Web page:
• If you conceive of self consistent sets as a way to model possible universes, then I think you could also conceive of Euclid's axioms of geometry as a model of the forms that are possible in our universe. Then, consider that mathematicians have discovered sets of self-consistent non-euclidean geometric axioms that allow for different forms than Euclid's axioms allowed. The existence of these non-euclidean sets suggests that it is possible that another universe contains a set of natural laws that are different than the set of natural laws our universe contains.
  • It's also worth considering hyperbolic geometry, the first non-euclidean geometry. At first, (I believe) it was thought (by Gauss and other cognitive powerhouses) that hyperbolic geometry represented a discrete non-euclidean set of geometric axioms. However, it was later proven that the axioms of hyperbolic geometry were 'equiconsistent' with the axioms of euclidean geometry. More specifically, the axioms of hyperbolic geometry just described how forms would look to an observer positioned within a sphere, observing forms cast on the inner surface of the sphere. We know that such a scenario is consistent with the axioms of euclidean geometry because we know that, in our universe, shapes can be cast on the inner surface of spheres. Therefore, the axioms of hyperbolic geometry and Euclidean geometry are not necessarily discrete. So, hyperbolic geometry serves as evidence that, to even the most powerful minds, a distinct self-consistent set can appear to be a logically possible discrete universe, when, in fact, it is not truly discrete.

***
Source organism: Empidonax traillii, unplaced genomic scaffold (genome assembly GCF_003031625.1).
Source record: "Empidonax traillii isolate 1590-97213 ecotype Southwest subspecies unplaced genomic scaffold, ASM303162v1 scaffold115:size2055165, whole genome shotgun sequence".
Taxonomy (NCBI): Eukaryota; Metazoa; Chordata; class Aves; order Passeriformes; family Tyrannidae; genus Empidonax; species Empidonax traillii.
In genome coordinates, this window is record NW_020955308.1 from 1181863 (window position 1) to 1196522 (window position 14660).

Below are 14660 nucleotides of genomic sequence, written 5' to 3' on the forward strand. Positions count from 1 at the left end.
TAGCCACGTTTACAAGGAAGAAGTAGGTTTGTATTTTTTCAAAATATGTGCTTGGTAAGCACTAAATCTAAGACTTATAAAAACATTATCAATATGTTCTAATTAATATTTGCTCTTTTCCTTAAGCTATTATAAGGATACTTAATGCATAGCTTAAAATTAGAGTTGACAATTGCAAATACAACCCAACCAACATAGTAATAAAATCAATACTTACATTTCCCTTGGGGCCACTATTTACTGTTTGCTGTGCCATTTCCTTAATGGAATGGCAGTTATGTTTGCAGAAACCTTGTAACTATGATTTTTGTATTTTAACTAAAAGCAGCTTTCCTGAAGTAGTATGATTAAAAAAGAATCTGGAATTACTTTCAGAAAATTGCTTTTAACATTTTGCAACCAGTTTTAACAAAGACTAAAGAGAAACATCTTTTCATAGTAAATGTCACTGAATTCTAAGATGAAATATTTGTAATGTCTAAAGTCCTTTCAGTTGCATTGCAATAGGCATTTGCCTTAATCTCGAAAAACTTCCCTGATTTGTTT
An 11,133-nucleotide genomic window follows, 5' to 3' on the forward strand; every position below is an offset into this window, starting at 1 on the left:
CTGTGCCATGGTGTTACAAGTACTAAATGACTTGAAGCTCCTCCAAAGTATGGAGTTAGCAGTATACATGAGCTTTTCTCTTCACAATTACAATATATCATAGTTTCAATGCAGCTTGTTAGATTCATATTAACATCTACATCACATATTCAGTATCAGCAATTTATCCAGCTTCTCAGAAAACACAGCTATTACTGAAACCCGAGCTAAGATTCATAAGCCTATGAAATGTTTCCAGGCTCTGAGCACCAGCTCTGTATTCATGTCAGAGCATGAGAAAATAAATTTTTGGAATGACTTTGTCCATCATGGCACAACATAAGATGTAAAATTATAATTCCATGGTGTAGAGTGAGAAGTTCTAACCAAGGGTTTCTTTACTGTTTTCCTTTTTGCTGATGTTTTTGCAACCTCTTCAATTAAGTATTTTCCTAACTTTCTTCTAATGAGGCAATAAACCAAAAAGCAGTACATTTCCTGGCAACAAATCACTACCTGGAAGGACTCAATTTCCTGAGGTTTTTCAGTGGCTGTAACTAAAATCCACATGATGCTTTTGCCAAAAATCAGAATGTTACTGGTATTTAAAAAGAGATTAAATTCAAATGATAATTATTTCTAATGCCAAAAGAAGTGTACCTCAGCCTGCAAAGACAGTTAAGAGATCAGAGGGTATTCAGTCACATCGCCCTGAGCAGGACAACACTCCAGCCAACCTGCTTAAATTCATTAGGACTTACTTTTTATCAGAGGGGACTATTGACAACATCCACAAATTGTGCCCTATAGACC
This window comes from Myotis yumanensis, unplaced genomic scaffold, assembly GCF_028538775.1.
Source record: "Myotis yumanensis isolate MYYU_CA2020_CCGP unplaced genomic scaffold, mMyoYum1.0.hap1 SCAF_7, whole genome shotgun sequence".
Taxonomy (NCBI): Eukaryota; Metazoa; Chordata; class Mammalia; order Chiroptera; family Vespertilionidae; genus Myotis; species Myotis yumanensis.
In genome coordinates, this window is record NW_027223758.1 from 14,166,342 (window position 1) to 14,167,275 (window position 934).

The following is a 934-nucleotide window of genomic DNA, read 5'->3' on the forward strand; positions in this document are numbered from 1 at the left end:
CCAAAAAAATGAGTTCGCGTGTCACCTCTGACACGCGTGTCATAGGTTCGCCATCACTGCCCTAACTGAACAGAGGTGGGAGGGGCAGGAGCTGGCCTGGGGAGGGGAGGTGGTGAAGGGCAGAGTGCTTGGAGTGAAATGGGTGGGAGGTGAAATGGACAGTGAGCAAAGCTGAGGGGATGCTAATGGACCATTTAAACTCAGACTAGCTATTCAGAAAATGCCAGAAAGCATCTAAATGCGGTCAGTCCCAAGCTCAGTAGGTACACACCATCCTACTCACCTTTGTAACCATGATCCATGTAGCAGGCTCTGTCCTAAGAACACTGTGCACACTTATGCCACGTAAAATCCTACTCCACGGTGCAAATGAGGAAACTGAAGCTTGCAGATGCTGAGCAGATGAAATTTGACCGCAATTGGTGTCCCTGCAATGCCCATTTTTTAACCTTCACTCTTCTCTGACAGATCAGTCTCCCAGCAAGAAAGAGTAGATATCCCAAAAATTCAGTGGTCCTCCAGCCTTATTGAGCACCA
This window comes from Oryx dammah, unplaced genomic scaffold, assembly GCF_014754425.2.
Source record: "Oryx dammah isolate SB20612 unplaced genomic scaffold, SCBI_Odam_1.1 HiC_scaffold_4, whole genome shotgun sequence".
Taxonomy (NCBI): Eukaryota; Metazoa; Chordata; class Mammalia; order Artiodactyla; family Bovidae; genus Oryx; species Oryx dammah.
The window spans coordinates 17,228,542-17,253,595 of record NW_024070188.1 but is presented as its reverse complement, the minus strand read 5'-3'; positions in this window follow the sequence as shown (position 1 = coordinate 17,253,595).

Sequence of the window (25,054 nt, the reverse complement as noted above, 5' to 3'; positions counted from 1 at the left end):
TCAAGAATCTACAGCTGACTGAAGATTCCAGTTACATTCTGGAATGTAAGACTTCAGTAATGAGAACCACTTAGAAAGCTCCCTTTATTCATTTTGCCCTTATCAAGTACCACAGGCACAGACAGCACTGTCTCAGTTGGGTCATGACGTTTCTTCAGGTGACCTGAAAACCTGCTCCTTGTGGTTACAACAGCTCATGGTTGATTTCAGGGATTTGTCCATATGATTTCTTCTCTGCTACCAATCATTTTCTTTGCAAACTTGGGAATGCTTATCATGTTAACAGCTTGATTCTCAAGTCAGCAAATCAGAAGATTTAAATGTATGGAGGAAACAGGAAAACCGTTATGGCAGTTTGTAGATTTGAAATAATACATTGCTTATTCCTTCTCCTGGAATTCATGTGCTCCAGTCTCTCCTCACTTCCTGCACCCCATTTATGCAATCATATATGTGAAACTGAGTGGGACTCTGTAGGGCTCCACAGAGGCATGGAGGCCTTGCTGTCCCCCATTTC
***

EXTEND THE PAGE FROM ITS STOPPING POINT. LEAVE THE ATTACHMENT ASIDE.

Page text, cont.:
• it's axiomatic that as one reduces the number of constraints in a consideration, its number of possibilities increases. If you went as far as to say that the laws that govern the other universe do not need to be compatible with our faculties of reason, then you will have cast away all conceivable constraints - including the requirement of conceivability itself. But if you did that, and if you had to do that to allow for the existence of a universe that contained a discrete set of natural laws, then you could say nothing of that universe, since (meaningfully) speaking of a thing requires conceiving of it, and if you could conceive of it, then you wouldn't have needed to shed the requirement that it must be conceivable.

In sum, I tend toward believing that it is not feasible to conceive of a universe that has a set of natural laws that are different than the natural laws our universe has.

Then again, Stephen Hawking, once speculated that the universe was created by another universe that had universe-creating properties and whose properties did not require it be created. So I'm hesitant to say that my take is more likely to be right than his is.

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    Thanks Gugg. I was hoping someone would ask me to defend my honesty today. – Hal May 29 '13 at 18:45
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The answer to your question is "yes we can" develop or conceive of universes with completely separate laws. However, any such speculations are limited in our understanding of how the fine details would work out.

Just look at how bad we are, generally, of understanding even the effects of our own universe most of the time without oodles of data and years, if not generations, of research. For example, look at the historical question of what would happen to man in zero-gravity and space. The vast majority of scientists (who were not science-fiction writers, anyway) believed that man could not survive space. These were the top scientific minds of the time. We had to actually experience it and get some data before we were able to fine-tune our understanding of all the effects.


Some possible examples of alternate universes